Wednesday, 2 November 2011

More on natural selection


"The fundamental problem is whether natural science suffices to explain human beings."

James Chastek


Continuing discussion from:

Chastek's is an excellent framing of the discussion - with evolution by natural selection seen as merely a subtype of the general class of 'scientific' (non-divine, natural) explanations.


Science gets precision as a by-product of its metaphysical simplification - that which science leaves-out, it does not first disprove, it simply ignores and proceeds on that basis.

The consequent model of reality has no intrinsic validity (no matter how self-consistent that model may turn-out to be) because it is built on deliberately-simplified, and therefore presumably incomplete, foundations.

For the conclusions of science to be valid, would require a demonstration that the deliberate incompleteness of the foundations of science did not (?significantly) affect the validity of the model built upon them.


Interestingly, one of the ways that science has used to assume (without needing to demonstrate) its own completeness is to denigrate common sense, spontaneous knowledge, natural law, the consensus of human history etc.

If common sense is regarded as having zero validity, then the fact that aspects of common sense reality have been left-out of the scientific model is of no consequence.

If the consensus of history is ejected wholesale, this does not matter since it was, anyway, arbitrary.


Humans are (by this metaphysical account - it is not an empirical discovery) born into the world naked of mind and body, to be shaped by society - which itself has no intrinsic validity.

In a word: nihilism.



Anonymous said...

I submit that the Logical Positivists did a very creditable job of trying to build sound foundations for a completely non-mystical approach to science.

(The Logical Positivists failed, of course, when Godel made the scene, but I give them credit for effort.)

If, however, one can handle *both* Logical Positivism and mystical experience, then I think science is quite adequate to explain humans! Further, I think Godel's own personal approach combined both elements, but I can't document that. Godel's proof of the existence of God can be taken as a purely intellectual exercise, like Berkeley.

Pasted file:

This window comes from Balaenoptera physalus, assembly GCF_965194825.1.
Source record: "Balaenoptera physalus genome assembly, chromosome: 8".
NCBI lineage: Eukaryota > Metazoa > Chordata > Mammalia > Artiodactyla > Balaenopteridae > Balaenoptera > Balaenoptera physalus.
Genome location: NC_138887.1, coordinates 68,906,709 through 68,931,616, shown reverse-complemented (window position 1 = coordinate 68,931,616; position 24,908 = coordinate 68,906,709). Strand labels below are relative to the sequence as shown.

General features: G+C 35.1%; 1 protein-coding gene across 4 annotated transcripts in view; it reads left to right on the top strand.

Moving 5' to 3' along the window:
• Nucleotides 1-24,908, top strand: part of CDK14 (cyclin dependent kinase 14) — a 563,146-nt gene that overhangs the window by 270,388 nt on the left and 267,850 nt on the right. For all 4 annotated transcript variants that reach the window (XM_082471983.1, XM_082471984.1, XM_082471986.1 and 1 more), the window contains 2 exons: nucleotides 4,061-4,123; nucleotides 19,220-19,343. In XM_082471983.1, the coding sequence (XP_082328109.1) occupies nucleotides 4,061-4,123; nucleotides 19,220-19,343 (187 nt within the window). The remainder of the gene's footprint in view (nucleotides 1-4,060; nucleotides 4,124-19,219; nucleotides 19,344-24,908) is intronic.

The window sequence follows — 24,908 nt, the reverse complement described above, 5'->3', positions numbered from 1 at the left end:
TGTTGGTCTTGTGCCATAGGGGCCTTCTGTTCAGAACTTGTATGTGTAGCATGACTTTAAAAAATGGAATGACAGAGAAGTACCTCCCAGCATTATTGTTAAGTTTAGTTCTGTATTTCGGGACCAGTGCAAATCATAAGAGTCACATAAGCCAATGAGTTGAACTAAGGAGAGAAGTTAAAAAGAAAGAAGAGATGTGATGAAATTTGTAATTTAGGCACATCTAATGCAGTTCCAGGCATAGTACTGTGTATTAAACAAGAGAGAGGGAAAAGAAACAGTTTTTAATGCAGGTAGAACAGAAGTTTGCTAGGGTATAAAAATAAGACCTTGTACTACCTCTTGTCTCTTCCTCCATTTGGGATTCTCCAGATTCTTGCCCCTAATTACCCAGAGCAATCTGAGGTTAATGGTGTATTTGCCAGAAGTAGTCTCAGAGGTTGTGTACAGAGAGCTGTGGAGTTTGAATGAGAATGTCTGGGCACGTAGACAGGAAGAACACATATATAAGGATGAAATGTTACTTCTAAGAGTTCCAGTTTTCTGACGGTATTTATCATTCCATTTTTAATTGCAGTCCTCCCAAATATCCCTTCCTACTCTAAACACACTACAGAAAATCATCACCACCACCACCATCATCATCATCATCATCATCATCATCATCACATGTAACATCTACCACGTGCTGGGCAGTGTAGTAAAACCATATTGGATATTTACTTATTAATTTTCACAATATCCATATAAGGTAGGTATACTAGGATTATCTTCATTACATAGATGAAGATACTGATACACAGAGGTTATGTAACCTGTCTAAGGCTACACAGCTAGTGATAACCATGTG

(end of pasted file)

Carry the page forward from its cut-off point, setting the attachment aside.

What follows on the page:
Bruce Charlton said...

@pg - I think you need to try and join-up your analyses here - they are self-refuting.

More explicitly, this all sounds very 'post-modern' - I mean that you are making things mean what you want them to mean, and then pretending to yourself that doing this all means something.

Godel was undoubtely a theist, by any normal standards of proof - but of course anything is deniable in a post-modern spirit.

HenryOrientJnr said...

I am familiar with Anselm's ontological proof of God's existence, but I didn't know Godel had one. According to Wikipedia he hesitated to publish it, lest people assume "that he actually believes in God, whereas he is only engaged in a logical investigation (that is, in showing that such a proof with classical assumptions (completeness, etc.) correspondingly axiomatized, is possible)".

I was thinking of Godel in connection with these discussions. I think the two modes of thinking (religious vs secular) are somewhat analogous to "completeness" and "consistency" in Godel's theorem.

The religious want the universe to be complete, to have a purpose and a design. The secular prefer that it be consistent: dead mean don't rise up, water doesn't change into wine etc.

Bruce Charlton said...

@HOJ - Godel was religious - read his biography.

The religious and secular perspectives are not mirror images or symmetrical alternatives.

The one is coherent and consistent (but not complete), the other is incoherent and inconsistent (and even less complete).

The incoherence and incompleteness of secularism is just a fact, a fact I experienced for decades - but tolerated on the assumption that I would find a way to make things cohere at some point, that I had made an error of reasoning or something like that.

The incoherence of secularism is not visible to those who do not follow the steps of reasoning (who get bored or become distracted), or do not try to join-up the various aspects of belief, life, practice etc.

- and those who do not care for reason (and are happy to simply belief whatever suits them) naturally do not care about the incoherence of secularism.

But incoherent secularism is, and always has been.

I am therefore immune to the condescension of would-be *reasonable* secularism (that talks of Christianity as if it were mere childishness, ignorance and wishful thinking etc) because I know just how hollow this view really is! I know this from the inside.

ajb said...

"The incoherence of secularism is not visible to those who do not follow the steps of reasoning (who get bored or become distracted), or do not try to join-up the various aspects of belief, life, practice etc."

Which is to say, about 99.99% of secularists!